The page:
bac, Bank of America, banking, banking crisis, canada, canadian banking, economics, economy, FDIC, financial crisis, panics, politics, royal bank of canada, ry, tangible common equity, tce, tier 1 capital, US
The more I study the banks, the more convinced I become that a lot of the regulations passed to make the banking system “safer” have created the exact opposite result. One thing that’s not very well understood in political and media circles is that very few big American banks were in danger of becoming truly economically “insolvent” during the financial crisis. I’ve heard some claims that every bank was “insolvent”, but I’d contest that: rather, every bank was perceived to be insolvent due to American regulations that dramatically overstate risk. The reason America has more banking crises than many other nations is because America has the strictest banking regulations.
We’ve heard repeatedly that the Canadian banks are safer than their American counterparts, but this largely based on perception created from looser capital requirements, which make Canada’s banks look “better capitalized” on paper. If the Canadian banks were required to live by the same standards as the American banks (or vice-verse), the American banks would be considered much safer.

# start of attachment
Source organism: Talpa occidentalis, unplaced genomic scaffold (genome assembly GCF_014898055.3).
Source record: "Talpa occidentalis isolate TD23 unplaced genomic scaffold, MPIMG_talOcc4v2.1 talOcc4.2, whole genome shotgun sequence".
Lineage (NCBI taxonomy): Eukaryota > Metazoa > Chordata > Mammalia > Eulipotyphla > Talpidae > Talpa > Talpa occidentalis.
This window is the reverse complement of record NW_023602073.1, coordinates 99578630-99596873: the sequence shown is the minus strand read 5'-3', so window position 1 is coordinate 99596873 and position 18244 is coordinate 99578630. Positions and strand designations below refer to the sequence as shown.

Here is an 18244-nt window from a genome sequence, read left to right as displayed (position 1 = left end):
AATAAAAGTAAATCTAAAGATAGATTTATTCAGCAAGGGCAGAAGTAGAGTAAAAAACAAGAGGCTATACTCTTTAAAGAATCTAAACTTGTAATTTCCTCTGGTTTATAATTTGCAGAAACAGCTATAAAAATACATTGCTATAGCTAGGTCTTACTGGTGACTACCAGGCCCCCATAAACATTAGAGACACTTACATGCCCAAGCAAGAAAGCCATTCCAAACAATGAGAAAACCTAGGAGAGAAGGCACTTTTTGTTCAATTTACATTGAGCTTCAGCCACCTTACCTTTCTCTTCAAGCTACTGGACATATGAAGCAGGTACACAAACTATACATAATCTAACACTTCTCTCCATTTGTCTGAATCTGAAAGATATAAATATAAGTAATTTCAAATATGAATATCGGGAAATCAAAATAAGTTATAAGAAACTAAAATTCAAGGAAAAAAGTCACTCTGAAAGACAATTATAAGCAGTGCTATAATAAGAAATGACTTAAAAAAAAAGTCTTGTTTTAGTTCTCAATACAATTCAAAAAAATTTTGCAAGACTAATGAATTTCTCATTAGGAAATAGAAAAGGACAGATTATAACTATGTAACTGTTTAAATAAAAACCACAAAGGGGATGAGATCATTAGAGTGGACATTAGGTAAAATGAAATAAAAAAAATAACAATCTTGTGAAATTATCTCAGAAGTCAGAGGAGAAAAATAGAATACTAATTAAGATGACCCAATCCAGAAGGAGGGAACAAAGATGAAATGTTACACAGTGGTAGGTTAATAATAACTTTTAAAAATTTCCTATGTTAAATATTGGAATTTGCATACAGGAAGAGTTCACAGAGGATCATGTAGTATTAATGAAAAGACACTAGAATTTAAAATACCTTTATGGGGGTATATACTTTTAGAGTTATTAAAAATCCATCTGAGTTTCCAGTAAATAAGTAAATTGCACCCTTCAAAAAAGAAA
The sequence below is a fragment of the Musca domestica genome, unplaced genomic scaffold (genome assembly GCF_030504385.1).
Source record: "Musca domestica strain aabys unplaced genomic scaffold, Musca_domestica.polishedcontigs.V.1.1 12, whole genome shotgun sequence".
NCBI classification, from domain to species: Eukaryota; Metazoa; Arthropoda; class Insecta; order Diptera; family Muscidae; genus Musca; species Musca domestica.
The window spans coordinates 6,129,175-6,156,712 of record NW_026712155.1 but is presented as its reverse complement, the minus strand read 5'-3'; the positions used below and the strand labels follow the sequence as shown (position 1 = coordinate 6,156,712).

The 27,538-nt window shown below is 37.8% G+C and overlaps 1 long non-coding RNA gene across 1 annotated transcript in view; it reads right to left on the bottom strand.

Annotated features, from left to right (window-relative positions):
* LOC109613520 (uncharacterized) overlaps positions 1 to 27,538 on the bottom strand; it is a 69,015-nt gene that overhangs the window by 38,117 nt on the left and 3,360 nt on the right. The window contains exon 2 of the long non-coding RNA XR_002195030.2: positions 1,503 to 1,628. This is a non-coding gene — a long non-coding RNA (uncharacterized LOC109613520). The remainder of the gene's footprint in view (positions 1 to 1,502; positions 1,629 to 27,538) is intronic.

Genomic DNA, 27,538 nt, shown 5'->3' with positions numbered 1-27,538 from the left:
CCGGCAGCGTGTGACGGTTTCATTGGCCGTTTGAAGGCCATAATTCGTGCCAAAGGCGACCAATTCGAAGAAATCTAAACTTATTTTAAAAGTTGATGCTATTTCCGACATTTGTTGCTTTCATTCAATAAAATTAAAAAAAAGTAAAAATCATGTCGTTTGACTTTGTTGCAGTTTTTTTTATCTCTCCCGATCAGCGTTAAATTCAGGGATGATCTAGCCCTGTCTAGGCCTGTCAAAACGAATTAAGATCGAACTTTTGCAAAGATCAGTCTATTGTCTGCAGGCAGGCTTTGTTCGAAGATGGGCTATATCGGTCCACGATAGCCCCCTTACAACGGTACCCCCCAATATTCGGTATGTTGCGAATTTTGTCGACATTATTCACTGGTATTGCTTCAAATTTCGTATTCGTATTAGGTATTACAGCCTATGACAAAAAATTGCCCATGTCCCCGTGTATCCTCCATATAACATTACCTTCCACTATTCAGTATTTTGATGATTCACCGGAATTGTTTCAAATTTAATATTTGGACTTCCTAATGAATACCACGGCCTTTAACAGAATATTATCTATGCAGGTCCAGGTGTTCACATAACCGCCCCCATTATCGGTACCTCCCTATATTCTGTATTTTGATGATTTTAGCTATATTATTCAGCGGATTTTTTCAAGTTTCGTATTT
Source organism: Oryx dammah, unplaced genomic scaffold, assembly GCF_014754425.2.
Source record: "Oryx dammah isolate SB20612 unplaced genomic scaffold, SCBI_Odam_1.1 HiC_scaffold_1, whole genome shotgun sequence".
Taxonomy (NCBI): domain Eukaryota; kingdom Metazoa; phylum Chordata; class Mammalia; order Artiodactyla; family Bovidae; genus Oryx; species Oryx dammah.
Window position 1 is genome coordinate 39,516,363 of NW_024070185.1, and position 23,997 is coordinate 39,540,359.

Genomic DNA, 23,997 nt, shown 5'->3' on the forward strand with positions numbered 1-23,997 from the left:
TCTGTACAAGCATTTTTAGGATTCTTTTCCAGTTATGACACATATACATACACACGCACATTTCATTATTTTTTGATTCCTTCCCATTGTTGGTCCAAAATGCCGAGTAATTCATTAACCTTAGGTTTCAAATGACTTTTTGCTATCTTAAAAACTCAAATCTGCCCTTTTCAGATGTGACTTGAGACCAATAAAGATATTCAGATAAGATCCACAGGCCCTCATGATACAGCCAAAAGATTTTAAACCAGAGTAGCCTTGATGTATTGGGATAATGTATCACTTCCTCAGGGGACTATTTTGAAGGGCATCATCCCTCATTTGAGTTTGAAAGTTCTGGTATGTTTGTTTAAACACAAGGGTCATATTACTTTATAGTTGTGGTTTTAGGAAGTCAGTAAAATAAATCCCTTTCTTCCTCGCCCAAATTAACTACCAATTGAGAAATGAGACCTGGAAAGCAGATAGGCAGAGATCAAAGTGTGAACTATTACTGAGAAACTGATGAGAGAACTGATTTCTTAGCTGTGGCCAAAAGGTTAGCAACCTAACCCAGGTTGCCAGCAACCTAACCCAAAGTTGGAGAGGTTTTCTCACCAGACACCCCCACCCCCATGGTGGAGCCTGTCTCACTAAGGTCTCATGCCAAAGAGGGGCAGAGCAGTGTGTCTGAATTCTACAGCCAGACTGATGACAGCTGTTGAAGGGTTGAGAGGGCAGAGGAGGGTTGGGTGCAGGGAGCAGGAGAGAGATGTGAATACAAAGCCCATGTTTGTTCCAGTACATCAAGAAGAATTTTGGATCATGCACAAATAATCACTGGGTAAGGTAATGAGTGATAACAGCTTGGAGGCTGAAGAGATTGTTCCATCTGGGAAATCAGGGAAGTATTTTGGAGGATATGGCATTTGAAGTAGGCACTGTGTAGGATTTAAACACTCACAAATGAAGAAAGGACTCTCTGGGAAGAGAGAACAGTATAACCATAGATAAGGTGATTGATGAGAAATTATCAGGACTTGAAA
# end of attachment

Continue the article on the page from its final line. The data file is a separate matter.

Take for example, the Royal Bank of Canada. RBC’s Tier 1 capital ratio is 13.3% and this is one of the primary ways we assess risks in the banking system. Meanwhile, Tier 1 capital ratio at Bank of America is slightly lower at 12.89%. Based on this, Royal Bank of Canada looks better capitalized. But if we take a look at leverage, we see a radically different story.
RBC’s ratio of Tangible Common Equity to Total Assets is about 3.6%, while Bank of America’s is 6.6%. This would suggest that Bank of America is significantly less leveraged than RBC. Leverage, of course, isn’t the only determinant of risk, since some assets are riskier than others. However, it’s probably a reasonable claim that RBC and BofA have similar asset profiles in their portfolios.